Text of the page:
Yet even with Republican TV spots further frightening (justifiably) millions of Medicare recipients already worried about whether their need for a cancer drug or heart valve will get the approval of the Obama-Berwick rationers, the danger here for those seeking "repeal and replace" of the Obamacare bill is that Democrats will do on the health care front exactly what some just did on the economic issue, by coming out for Republican-sounding tax cuts. Expanding a tactic first begun in last June's special election in Pennsylvania, Democratic candidates may soon be putting distance between themselves and Obamacare in  calling for "reform" of their own health care "reform"  before the summer is over.

    About just this sort of feigned retreat, our own group, Docs4PatientCare, has for some time been warning fellow-physicians.  Having helped engineer a partisan power grab that puts Washington politicians, bureaucrats and lawyers in charge of doctors' offices, some congressional candidates will attempt a cosmetic retreat, allowing them  to go back to supporting their party bosses and kill off "the repeal and replace" move, once the election is over.   As a non-partisan group, we will hold Republicans fully accountable to their pledges to roll back Obamacare. But, in the meanwhile, we are also urging our doctors to talk to their patients about the importance of sending the strongest possible negative message to the Democratic members of Congress this fall.  Without such a November take-down of the Obamacare party, the health care system will never get fixed and the doctor patient relationship will be ruined forever.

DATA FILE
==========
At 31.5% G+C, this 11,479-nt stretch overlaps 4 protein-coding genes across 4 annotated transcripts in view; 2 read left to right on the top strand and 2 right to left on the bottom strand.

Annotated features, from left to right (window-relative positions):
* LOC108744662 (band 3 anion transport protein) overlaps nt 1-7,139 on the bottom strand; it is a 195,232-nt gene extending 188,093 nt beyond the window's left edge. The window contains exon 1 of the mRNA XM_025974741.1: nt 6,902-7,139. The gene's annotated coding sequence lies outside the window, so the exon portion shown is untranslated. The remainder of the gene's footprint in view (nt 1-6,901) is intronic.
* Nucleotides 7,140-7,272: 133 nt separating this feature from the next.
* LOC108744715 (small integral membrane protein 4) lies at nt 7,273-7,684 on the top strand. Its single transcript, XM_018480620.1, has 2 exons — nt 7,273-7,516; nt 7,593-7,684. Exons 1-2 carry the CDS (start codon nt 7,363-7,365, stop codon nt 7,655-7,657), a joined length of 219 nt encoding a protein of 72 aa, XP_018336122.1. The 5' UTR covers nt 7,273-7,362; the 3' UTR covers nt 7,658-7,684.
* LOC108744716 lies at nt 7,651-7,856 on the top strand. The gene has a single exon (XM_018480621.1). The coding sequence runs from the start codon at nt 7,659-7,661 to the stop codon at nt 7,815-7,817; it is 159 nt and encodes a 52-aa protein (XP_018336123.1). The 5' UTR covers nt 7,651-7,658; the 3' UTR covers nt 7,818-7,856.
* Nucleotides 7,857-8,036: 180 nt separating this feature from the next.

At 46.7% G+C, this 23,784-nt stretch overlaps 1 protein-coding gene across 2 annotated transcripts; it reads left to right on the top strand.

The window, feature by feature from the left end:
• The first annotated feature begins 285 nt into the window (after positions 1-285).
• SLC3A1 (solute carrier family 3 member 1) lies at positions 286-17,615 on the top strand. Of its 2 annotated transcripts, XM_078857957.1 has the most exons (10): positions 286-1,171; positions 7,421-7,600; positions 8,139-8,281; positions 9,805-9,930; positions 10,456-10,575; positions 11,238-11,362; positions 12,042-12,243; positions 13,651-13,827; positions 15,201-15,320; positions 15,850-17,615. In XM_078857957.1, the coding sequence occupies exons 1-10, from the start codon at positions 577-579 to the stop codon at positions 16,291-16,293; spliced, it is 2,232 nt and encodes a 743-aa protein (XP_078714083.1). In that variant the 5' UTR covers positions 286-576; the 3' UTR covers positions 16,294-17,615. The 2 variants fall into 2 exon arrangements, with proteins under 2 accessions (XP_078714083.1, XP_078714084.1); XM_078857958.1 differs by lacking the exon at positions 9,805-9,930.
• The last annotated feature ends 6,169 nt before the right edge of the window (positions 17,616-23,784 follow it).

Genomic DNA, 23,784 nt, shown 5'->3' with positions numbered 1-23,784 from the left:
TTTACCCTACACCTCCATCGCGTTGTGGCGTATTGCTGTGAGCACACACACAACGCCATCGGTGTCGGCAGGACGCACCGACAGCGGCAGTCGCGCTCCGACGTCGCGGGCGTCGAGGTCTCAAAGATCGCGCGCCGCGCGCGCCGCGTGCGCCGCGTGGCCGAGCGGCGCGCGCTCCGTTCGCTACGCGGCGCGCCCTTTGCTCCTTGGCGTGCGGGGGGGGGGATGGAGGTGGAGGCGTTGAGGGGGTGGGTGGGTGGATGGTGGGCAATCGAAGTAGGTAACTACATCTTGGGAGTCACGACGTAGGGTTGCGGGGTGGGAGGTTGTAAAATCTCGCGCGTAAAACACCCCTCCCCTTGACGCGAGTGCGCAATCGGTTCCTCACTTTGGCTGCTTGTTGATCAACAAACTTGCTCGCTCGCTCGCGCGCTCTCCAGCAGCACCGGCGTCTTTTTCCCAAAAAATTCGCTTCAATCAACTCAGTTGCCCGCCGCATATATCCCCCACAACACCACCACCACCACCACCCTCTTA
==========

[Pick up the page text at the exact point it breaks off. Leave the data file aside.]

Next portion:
In this endeavor, the Berwick appointment may be for Obamacare opponents, the "gift that keeps on giving". Since its announcement, the storm of criticism in op-ed articles, news accounts, TV and talk-radio commentary has highlighted embarrassing Berwick quotes about his "love" and "romance" with British-style rationing or the advantages of central planning by those like himself he labels "leaders."  The convoluted relationships of Berwick's own policy Institute, IHI, with health-care policy groups, insurance companies and the Medicare office itself (as well as a belief that health care "experts" like himself should be opulently remunerated to the tune of $2.7 million in personal salaries) suggest exactly the sort of conflicts of interest that might have disqualified Berwick from his present post if members of Congress had gotten a chance to ask about them.

     More than anything else, however, Berwick's Orwellian use of language may ultimately become the focus of controversy.  In his talk of "politicalization" of the health care system as a good thing, Dr Berwick says this means "redistributing health care "to the most needy. Yet the reality is that a "politicized" or socialist system marginalizes those without political clout -- the poor, the elderly or those living in rural areas, as studies by Dr John Goodman of the National Center for Policy Analysis show.